Lignans is the main active component within Schisandra chinensis (23). Lignans has been reported to confer multiple properties, including protection against liver injury, reduction in lipid levels, anti-inflammation, anti-oxidation and improvements in learning and memory (13). Among different types of lignans, SCA is one of the main active components that can be found in Schisandra chinensis (14). A previous study found that SCA can significantly enhance exercise endurance in chronic fatigue mice, enhance glycogen content in the liver and muscles, reduce the content of urea nitrogen and reduce MDA content in the blood, resulting in a significant anti-fatigue effect (14). In the present study, a mouse classical chronic fatigue model was established using a previously established procedure of 6-week loaded swimming training (14,18,19). The effects of SCA on learning and memory abilities of chronic fatigue mice were observed and the underlying mechanism of action was then explored from two perspectives of anti-oxidation and anti-apoptosis.

Step-through test and water maze test are classic methods that can be used to evaluate the learning and memory ability of animals (21). In the present study, the learning and memory abilities of mice were evaluated using the two aforementioned methods. The results showed that the learning and memory ability of mice in the MOD group was significantly lower compared with that in the CON group in both the step-through and in the Morris water maze tests, consistent with previous reports on the effects of chronic fatigue on learning and memory disorders (24,25). Results from the present study also showed that the learning and memory ability of chronic fatigue mice was significantly improved after the administration of SCA, suggesting that SCA can improve learning and memory abilities. A previous study showed that learning and memory disorders of mice induced by D-galactose were improved after the administration of SCA (15). These findings, along with results of the present study, suggest that SCA can be used as a supplement for the prevention and treatment of chronic fatigue- and D-galactose-induced learning and memory disorders.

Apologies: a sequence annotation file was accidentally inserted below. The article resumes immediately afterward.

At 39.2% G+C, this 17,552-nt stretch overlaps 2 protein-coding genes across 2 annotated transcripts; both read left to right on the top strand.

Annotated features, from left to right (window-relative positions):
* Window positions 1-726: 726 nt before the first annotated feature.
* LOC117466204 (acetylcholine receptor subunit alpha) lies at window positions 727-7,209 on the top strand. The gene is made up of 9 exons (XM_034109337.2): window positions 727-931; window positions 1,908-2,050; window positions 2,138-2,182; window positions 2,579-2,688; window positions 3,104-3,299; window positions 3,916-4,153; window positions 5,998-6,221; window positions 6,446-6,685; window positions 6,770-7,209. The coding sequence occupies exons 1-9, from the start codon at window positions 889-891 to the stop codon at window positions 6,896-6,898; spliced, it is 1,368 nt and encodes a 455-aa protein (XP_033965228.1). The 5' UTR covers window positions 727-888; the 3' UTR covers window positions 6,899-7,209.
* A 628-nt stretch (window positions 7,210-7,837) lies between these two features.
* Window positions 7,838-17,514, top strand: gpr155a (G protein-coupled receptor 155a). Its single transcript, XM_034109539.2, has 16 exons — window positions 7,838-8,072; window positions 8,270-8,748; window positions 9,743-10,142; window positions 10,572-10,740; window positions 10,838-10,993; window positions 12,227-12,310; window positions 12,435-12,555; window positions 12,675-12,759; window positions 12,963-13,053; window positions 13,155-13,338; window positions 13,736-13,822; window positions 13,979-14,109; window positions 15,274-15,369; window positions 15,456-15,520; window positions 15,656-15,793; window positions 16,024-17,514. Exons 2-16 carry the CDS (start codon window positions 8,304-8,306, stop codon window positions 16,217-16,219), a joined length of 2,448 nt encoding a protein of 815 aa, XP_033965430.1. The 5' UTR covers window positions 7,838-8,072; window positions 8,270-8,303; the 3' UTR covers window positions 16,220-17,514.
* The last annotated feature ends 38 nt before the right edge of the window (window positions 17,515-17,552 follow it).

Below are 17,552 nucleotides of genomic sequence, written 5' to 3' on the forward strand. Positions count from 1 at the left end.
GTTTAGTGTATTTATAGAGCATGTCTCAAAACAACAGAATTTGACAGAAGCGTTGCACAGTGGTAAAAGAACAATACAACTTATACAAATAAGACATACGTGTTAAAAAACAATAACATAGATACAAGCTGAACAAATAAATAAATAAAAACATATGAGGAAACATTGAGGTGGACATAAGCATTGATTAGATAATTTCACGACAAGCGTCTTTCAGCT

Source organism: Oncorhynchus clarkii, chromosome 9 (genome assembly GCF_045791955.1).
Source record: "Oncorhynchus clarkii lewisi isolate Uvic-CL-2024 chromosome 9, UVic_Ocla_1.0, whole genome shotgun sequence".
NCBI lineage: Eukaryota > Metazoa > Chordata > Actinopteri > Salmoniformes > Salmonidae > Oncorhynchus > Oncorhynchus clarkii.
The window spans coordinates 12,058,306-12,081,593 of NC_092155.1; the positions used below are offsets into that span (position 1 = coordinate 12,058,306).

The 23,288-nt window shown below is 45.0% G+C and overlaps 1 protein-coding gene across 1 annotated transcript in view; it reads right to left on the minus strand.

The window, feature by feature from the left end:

Vigorous exercise for an extended period will enhance the metabolism and oxygen consumption of the body and increase the production of excessive free radicals in various tissues (26). This can exceed the clearance ability of the body's own antioxidant defense system, causing oxidative stress damage. Oxidative stress in brain tissues will lead to impairments in learning and memory (27). Antioxidants serve an important role in the prevention of oxidative stress-induced memory defects (28,29). SOD, CAT and GSH are important anti-oxidants for scavenging free radicals in the body (21). MDA is the product of lipid peroxidation, the content of which can reflect the degree of lipid peroxidation and in turn the degree of cell damage (20). Since the hippocampal region of the brain is closely associated with learning and memory (30), hippocampal tissue of chronic fatigue mice was selected for the detection of the aforementioned indicators in the present study. The results showed that SCA could increase the activities of SOD and CAT, as well as the GSH content but reduce the levels of MDA, suggesting increased antioxidant capacity. It has been previously found that SCA can significantly improve antioxidant capacity in both livers in fatigue mice and brain of aging mice induced by D-galactose (14,15). These results suggest that SCA improves the learning and memory abilities of chronic fatigue mice by enhancing antioxidant capacity to protect the brain from oxidative damage.